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Handling the Holidays: Helping Grieving Children

January 5, 2014

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Grief is an extremely difficult journey and can be even more challenging to navigate during the holidays.  Despite the amount of time since a loss, the death of a family member, friend, pet, or even losses resulting from a parental divorce can be substantial triggers for children during the holidays.  Grief does not have a timeline and will act, look, and feel differently from day to day, week to week, and year to year.  When a family has experienced a loss, parents are struggling to manage their own grief in addition to supporting the children through theirs.  Holidays are more difficult because they are a time when families are supposed to feel happy and joyful and instead, bereaved families feel sad and anxious.  Grief and joyfulness are contradictions.   

The following information is adapted from an article by Robin F. Goodman.
Retrieved from http://www.aboutourkids.org/articles/children_grief_what_they_know_how_they_feel_how_help

She states that we have come to expect certain reactions from children when dealing with death. Their fear, anger, sadness, and guilt are related to their:

  • ability to understand the situation
  • worry about others’ physical and emotional well-being
  • desire to protect those who are living
  • reactions to changes in home life
  • changes in roles and expectations
  • feelings of being different, alone, isolated
  • sense of injustice
  • concern about being taken care of and about the future

Children express their grief by their:

  • behavior
  • emotions
  • physical reactions
  • thoughts

There are some predictable ways that children understand and respond to death at different ages.

Infants and toddlers: Before age 3 
The very young have little understanding of the cause or finality of death, as illustrated by a belief that leaves can be raked up and replaced on a tree. They are most likely to react to separation from a significant person and to the changes in their immediate world. Toddlers are curious about where things go and delight in disappearance and reappearance games such as “peek-a-boo.” Their distress at the changes in their environment following a death are displayed by:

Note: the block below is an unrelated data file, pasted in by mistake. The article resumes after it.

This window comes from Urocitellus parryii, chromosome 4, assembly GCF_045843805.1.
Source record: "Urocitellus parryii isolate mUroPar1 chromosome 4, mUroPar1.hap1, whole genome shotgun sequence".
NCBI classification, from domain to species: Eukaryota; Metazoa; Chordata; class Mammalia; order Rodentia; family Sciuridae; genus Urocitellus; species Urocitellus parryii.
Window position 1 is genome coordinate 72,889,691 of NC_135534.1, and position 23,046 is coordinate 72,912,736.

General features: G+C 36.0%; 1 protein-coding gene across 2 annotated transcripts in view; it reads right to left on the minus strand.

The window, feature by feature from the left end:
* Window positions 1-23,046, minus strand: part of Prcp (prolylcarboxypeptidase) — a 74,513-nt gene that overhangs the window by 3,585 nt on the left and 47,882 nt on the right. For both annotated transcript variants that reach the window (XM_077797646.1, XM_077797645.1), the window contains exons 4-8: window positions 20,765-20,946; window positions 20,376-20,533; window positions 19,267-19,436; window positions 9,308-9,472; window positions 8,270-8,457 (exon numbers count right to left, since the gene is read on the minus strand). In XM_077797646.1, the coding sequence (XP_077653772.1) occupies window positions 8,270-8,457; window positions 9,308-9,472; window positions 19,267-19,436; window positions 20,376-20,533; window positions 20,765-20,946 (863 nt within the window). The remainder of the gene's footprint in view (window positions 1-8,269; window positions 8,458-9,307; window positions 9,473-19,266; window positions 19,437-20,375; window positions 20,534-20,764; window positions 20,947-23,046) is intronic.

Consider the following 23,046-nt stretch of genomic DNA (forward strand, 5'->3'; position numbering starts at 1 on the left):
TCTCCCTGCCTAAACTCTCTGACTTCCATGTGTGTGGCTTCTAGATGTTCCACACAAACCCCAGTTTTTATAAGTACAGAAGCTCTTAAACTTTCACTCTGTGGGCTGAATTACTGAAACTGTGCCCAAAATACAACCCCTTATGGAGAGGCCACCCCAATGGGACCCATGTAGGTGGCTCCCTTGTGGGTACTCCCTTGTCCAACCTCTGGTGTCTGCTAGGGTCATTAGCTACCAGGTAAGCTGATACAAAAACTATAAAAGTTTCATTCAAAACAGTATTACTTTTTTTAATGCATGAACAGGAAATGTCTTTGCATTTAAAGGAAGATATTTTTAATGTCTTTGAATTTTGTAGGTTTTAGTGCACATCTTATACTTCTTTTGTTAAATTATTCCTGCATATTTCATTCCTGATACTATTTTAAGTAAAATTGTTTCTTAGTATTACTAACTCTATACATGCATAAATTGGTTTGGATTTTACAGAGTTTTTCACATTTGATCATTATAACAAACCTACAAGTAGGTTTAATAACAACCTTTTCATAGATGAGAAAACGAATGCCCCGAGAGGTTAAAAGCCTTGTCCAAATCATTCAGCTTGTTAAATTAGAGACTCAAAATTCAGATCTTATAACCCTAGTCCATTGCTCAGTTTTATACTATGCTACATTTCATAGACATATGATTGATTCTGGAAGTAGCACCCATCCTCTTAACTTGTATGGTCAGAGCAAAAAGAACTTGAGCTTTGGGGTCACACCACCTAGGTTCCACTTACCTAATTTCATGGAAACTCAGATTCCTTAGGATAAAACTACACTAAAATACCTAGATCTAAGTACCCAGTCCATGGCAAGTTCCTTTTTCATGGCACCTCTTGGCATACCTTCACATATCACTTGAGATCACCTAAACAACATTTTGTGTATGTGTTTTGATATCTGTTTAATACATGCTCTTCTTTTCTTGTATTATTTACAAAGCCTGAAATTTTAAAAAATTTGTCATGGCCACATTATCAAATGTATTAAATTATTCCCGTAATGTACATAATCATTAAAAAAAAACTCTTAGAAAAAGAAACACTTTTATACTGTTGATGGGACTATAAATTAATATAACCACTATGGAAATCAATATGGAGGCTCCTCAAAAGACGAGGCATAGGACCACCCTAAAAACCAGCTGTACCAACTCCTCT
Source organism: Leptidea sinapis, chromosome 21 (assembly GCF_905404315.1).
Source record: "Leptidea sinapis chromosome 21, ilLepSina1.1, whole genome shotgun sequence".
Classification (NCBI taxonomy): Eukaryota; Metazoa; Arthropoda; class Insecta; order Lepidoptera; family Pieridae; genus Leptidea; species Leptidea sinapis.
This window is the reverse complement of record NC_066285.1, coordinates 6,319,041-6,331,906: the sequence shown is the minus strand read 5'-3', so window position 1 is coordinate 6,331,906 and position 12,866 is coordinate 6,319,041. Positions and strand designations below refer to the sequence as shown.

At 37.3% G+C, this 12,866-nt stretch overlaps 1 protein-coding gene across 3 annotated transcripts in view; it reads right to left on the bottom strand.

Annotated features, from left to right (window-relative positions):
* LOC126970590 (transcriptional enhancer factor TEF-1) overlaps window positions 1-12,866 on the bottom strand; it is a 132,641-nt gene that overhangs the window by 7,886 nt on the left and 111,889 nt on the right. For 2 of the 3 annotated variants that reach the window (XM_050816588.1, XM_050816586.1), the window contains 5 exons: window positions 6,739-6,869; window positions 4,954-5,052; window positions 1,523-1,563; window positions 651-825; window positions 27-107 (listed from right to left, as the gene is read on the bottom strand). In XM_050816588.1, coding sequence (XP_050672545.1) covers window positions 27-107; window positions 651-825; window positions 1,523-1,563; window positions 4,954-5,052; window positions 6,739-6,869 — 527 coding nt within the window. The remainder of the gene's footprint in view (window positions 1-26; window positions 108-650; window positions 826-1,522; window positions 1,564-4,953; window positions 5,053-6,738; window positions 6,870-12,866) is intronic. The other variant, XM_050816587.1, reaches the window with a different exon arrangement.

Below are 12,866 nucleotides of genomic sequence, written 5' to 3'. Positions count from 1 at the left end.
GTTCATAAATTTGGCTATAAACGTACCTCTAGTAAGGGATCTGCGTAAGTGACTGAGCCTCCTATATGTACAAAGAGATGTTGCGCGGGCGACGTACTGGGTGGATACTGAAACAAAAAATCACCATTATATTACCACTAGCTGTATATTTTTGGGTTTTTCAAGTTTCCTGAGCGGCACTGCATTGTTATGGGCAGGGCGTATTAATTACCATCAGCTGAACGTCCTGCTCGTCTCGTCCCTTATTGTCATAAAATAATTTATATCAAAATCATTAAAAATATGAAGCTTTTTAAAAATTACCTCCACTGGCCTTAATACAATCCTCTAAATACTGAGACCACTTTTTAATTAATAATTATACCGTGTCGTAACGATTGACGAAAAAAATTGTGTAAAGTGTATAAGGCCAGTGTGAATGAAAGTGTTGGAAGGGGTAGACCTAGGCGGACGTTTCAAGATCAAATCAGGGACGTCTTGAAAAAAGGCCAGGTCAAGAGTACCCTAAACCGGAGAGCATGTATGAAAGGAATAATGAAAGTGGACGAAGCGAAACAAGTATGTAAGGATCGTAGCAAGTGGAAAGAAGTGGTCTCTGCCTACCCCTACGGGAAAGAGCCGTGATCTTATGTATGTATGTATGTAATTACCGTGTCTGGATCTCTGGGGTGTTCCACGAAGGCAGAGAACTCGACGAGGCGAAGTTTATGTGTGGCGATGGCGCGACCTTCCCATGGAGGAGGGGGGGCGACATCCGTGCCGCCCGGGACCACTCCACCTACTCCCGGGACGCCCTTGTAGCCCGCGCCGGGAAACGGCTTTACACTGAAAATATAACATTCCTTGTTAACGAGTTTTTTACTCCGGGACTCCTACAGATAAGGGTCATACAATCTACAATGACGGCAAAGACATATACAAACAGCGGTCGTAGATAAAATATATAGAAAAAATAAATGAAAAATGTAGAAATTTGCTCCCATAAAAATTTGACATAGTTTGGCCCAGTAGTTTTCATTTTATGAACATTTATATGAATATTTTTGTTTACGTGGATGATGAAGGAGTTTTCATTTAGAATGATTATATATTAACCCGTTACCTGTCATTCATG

• crying
  • searching
  • change in sleep and eating habits


Preschoolers and young children: 3-5 years old 

With language and learning comes an interest in the world and children this age are full of questions, often repeated. They try to use newly acquired information. A 4-year-old on the plane for the first time looks out the window and asks “We’re in heaven — where are all the people?” They focus on the details of death and may also personalize the experience, perhaps by incorrectly perceiving the cause as stemming from them. For them, being dead can mean living under changed circumstances, so even though a child has seen someone buried underground there may be concern for the person getting hungry. At this age, death is equated with punishment. But it is also is seen as reversible; being dead means being still and being alive means moving. When playing cops and robbers, if someone is shot in “play,” merely standing up makes you alive once again. Children this age are apt to be sad, angry, scared or worried and communicate these feelings in their:

  • tantrums, fighting
  • crying
  • clinging
  • regression to earlier behaviors (such as nightmares, bedwetting, thumb-sucking)
  • separation fears
  • magical thinking that the person can reappear
  • acting and talking as if the person is still alive

Early school age children: 6-9 years old 
Children this age have the vocabulary and ability to comprehend simple concepts relating to germs and disease. There is still a fascination with concrete details as a way to organize information. When asked what happens when someone dies, a 6-year-old replied, “like a special car comes and it picks them up; a special sort of station wagon that has no back seat on it.” They have a sense of the importance of, and contributing factors to, personal health and safety. Yet their emotions and understanding can be incongruent. Therefore we see their less sophisticated beliefs such as in the power of their own thoughts to cause bad things to happen. They also personify death, thinking that a “boogey man” can snatch people away. They are most likely to display:

  • anger
  • denial
  • irritability
  • self-blame
  • fluctuating moods
  • withdrawal
  • earlier behaviors
  • school problems, such as avoidance, academic difficulty, lack of concentration

Middle school age children: 9-12 years old 
By age 9 or 10, children have acquired a mature understanding of death. They know that: (1) it is a permanent state; (2) it cannot be reversed; (3) once you have died your body is no longer able to function; (4) it will happen to everyone at some time; (5) it will happen to them. This adult understanding can be accompanied by adult-like responses such as feeling a sense of responsibility, feeling different, being protective of others who have been affected, thinking certain emotions are childish or that they must put up a good front. The most common reactions are: